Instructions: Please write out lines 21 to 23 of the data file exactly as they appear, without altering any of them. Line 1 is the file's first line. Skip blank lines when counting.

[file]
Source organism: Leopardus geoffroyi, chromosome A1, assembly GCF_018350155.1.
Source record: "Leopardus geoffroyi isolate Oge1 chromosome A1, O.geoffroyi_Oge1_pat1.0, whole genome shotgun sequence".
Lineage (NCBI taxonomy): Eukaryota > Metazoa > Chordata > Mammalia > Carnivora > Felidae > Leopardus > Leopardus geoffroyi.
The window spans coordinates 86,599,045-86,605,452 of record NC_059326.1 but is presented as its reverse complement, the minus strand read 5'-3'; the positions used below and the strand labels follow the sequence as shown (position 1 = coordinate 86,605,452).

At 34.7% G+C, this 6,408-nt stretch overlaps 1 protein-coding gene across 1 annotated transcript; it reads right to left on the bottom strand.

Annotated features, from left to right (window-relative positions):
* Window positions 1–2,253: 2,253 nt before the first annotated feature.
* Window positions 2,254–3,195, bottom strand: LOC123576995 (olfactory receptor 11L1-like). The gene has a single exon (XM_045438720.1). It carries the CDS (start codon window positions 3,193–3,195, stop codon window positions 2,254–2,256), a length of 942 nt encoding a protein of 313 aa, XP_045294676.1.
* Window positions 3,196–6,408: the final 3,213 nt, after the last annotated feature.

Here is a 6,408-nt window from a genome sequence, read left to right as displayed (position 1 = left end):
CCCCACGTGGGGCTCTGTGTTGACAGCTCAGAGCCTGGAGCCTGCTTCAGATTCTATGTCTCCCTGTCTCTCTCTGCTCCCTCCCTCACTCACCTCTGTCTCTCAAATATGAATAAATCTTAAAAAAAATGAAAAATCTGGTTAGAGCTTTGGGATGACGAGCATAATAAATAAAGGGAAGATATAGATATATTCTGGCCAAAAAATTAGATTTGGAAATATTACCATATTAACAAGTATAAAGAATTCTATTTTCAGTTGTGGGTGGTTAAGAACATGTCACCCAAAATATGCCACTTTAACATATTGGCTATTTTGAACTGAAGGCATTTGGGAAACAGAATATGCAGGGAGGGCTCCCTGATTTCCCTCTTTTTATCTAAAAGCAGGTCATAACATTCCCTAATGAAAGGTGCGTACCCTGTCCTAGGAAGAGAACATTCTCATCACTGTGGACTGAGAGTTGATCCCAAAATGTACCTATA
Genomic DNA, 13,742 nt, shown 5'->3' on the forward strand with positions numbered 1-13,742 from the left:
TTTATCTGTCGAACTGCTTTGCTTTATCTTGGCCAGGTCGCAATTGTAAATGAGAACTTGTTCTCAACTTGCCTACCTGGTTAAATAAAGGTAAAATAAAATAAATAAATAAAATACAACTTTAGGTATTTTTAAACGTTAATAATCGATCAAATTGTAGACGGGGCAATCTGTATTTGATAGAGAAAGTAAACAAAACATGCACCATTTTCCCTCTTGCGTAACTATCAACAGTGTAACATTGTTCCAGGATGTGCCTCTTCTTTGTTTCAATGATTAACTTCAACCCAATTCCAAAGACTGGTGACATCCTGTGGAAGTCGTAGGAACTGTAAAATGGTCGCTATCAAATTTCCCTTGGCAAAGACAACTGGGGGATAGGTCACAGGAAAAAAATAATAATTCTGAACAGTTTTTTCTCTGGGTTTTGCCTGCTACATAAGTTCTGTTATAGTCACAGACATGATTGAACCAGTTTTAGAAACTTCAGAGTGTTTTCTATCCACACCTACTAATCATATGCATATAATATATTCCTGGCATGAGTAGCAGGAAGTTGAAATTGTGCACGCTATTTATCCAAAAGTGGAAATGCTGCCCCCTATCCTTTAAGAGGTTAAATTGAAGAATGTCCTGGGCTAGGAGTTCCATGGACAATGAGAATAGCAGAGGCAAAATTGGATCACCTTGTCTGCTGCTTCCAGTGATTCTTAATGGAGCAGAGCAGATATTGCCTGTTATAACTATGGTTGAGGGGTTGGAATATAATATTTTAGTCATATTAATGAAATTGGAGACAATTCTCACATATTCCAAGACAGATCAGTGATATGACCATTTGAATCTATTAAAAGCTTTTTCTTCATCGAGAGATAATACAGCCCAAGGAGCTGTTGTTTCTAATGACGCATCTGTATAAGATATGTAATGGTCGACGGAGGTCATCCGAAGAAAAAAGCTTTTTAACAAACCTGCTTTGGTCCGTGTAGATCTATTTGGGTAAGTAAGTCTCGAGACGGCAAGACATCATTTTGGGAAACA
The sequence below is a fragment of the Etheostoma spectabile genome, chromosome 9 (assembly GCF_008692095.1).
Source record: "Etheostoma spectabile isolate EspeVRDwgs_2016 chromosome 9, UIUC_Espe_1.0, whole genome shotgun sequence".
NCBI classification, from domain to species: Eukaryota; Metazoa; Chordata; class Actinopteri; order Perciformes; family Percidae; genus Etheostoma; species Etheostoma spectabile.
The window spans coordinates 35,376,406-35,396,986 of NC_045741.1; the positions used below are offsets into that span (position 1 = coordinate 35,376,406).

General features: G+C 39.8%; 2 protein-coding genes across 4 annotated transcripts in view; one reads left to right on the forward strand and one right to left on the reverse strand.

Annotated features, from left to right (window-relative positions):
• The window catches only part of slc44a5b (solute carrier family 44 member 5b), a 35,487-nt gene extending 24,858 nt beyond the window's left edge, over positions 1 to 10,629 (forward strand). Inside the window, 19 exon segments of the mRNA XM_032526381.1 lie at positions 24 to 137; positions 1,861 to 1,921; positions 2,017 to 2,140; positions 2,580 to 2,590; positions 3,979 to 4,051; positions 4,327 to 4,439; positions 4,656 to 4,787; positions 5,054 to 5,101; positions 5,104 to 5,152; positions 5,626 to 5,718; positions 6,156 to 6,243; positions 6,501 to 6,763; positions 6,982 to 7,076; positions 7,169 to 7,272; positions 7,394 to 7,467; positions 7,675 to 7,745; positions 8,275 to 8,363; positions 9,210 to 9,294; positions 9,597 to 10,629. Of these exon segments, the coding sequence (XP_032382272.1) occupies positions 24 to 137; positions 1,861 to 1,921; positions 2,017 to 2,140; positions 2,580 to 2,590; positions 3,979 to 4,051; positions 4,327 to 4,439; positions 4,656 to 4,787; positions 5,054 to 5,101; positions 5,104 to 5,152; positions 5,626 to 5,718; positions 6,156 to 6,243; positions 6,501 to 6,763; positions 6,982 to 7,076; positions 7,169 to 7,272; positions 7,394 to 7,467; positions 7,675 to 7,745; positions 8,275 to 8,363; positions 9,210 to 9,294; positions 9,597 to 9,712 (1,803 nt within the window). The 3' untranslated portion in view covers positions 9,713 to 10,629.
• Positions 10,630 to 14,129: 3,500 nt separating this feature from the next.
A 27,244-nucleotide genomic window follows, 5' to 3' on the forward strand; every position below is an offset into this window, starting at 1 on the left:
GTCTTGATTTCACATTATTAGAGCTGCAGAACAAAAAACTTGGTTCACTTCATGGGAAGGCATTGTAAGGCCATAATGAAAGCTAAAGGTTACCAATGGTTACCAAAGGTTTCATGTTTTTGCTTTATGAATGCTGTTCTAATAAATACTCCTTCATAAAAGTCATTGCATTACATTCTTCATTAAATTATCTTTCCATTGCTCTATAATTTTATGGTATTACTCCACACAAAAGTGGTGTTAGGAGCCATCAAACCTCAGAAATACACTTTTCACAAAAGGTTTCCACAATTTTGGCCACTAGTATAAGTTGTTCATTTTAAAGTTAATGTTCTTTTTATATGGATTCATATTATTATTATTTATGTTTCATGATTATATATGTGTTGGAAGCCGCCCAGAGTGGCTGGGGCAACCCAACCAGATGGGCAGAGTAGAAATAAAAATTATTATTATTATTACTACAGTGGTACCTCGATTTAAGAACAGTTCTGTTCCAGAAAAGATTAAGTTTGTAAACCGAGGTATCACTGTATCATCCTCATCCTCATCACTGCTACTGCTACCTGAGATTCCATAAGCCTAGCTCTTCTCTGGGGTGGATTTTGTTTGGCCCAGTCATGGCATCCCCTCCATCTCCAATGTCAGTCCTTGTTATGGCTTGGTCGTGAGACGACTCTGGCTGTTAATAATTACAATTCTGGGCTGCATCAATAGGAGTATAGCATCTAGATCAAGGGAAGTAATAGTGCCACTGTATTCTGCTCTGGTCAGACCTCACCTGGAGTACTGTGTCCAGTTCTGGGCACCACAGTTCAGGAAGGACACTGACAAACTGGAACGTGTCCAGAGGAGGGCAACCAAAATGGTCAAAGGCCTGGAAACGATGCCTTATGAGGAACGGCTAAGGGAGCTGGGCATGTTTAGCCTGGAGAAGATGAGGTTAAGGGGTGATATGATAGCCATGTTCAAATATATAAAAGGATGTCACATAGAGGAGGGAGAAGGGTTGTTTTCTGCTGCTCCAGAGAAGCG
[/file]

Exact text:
• Positions 10,630 to 14,129: 3,500 nt separating this feature from the next.
A 27,244-nucleotide genomic window follows, 5' to 3' on the forward strand; every position below is an offset into this window, starting at 1 on the left:
GTCTTGATTTCACATTATTAGAGCTGCAGAACAAAAAACTTGGTTCACTTCATGGGAAGGCATTGTAAGGCCATAATGAAAGCTAAAGGTTACCAATGGTTACCAAAGGTTTCATGTTTTTGCTTTATGAATGCTGTTCTAATAAATACTCCTTCATAAAAGTCATTGCATTACATTCTTCATTAAATTATCTTTCCATTGCTCTATAATTTTATGGTATTACTCCACACAAAAGTGGTGTTAGGAGCCATCAAACCTCAGAAATACACTTTTCACAAAAGGTTTCCACAATTTTGGCCACTAGTATAAGTTGTTCATTTTAAAGTTAATGTTCTTTTTATATGGATTCATATTATTATTATTTATGTTTCATGATTATATATGTGTTGGAAGCCGCCCAGAGTGGCTGGGGCAACCCAACCAGATGGGCAGAGTAGAAATAAAAATTATTATTATTATTACTACAGTGGTACCTCGATTTAAGAACAGTTCTGTTCCAGAAAAGATTAAGTTTGTAAACCGAGGTATCACTGTATCATCCTCATCCTCATCACTGCTACTGCTACCTGAGATTCCATAAGCCTAGCTCTTCTCTGGGGTGGATTTTGTTTGGCCCAGTCATGGCATCCCCTCCATCTCCAATGTCAGTCCTTGTTATGGCTTGGTCGTGAGACGACTCTGGCTGTTAATAATTACAATTCTGGGCTGCATCAATAGGAGTATAGCATCTAGATCAAGGGAAGTAATAGTGCCACTGTATTCTGCTCTGGTCAGACCTCACCTGGAGTACTGTGTCCAGTTCTGGGCACCACAGTTCAGGAAGGACACTGACAAACTGGAACGTGTCCAGAGGAGGGCAACCAAAATGGTCAAAGGCCTGGAAACGATGCCTTATGAGGAACGGCTAAGGGAGCTGGGCATGTTTAGCCTGGAGAAGATGAGGTTAAGGGGTGATATGATAGCCATGTTCAAATATATAAAAGGATGTCACATAGAGGAGGGAGAAGGGTTGTTTTCTGCTGCTCCAGAGAAGCG